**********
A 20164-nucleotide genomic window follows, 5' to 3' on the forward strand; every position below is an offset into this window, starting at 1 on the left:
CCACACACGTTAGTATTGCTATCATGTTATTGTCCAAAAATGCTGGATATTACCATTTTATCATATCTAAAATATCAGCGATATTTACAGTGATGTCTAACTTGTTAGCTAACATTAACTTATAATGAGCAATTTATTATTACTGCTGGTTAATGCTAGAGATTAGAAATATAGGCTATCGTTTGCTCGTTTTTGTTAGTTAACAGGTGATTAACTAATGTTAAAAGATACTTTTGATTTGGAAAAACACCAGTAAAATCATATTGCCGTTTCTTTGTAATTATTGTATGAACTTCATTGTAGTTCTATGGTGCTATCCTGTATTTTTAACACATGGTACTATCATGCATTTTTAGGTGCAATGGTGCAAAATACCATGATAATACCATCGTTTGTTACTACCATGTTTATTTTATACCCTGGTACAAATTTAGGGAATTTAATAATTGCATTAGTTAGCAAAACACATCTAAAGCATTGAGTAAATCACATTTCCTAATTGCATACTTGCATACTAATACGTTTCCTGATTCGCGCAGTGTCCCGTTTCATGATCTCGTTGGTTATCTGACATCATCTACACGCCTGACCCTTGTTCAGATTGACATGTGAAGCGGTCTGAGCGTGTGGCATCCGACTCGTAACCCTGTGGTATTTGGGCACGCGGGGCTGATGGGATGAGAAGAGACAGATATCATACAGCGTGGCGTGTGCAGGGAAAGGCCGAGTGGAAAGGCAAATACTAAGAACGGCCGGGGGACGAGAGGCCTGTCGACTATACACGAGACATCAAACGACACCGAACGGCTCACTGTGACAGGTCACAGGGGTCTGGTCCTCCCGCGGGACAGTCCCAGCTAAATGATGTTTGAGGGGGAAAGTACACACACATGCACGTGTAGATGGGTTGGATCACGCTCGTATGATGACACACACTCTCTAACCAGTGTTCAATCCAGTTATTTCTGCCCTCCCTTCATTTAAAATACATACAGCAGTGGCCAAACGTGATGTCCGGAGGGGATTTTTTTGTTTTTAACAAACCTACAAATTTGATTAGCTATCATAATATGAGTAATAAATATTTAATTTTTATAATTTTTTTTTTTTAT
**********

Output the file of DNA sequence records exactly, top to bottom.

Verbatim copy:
A 20164-nucleotide genomic window follows, 5' to 3' on the forward strand; every position below is an offset into this window, starting at 1 on the left:
CCACACACGTTAGTATTGCTATCATGTTATTGTCCAAAAATGCTGGATATTACCATTTTATCATATCTAAAATATCAGCGATATTTACAGTGATGTCTAACTTGTTAGCTAACATTAACTTATAATGAGCAATTTATTATTACTGCTGGTTAATGCTAGAGATTAGAAATATAGGCTATCGTTTGCTCGTTTTTGTTAGTTAACAGGTGATTAACTAATGTTAAAAGATACTTTTGATTTGGAAAAACACCAGTAAAATCATATTGCCGTTTCTTTGTAATTATTGTATGAACTTCATTGTAGTTCTATGGTGCTATCCTGTATTTTTAACACATGGTACTATCATGCATTTTTAGGTGCAATGGTGCAAAATACCATGATAATACCATCGTTTGTTACTACCATGTTTATTTTATACCCTGGTACAAATTTAGGGAATTTAATAATTGCATTAGTTAGCAAAACACATCTAAAGCATTGAGTAAATCACATTTCCTAATTGCATACTTGCATACTAATACGTTTCCTGATTCGCGCAGTGTCCCGTTTCATGATCTCGTTGGTTATCTGACATCATCTACACGCCTGACCCTTGTTCAGATTGACATGTGAAGCGGTCTGAGCGTGTGGCATCCGACTCGTAACCCTGTGGTATTTGGGCACGCGGGGCTGATGGGATGAGAAGAGACAGATATCATACAGCGTGGCGTGTGCAGGGAAAGGCCGAGTGGAAAGGCAAATACTAAGAACGGCCGGGGGACGAGAGGCCTGTCGACTATACACGAGACATCAAACGACACCGAACGGCTCACTGTGACAGGTCACAGGGGTCTGGTCCTCCCGCGGGACAGTCCCAGCTAAATGATGTTTGAGGGGGAAAGTACACACACATGCACGTGTAGATGGGTTGGATCACGCTCGTATGATGACACACACTCTCTAACCAGTGTTCAATCCAGTTATTTCTGCCCTCCCTTCATTTAAAATACATACAGCAGTGGCCAAACGTGATGTCCGGAGGGGATTTTTTTGTTTTTAACAAACCTACAAATTTGATTAGCTATCATAATATGAGTAATAAATATTTAATTTTTATAATTTTTTTTTTTTAT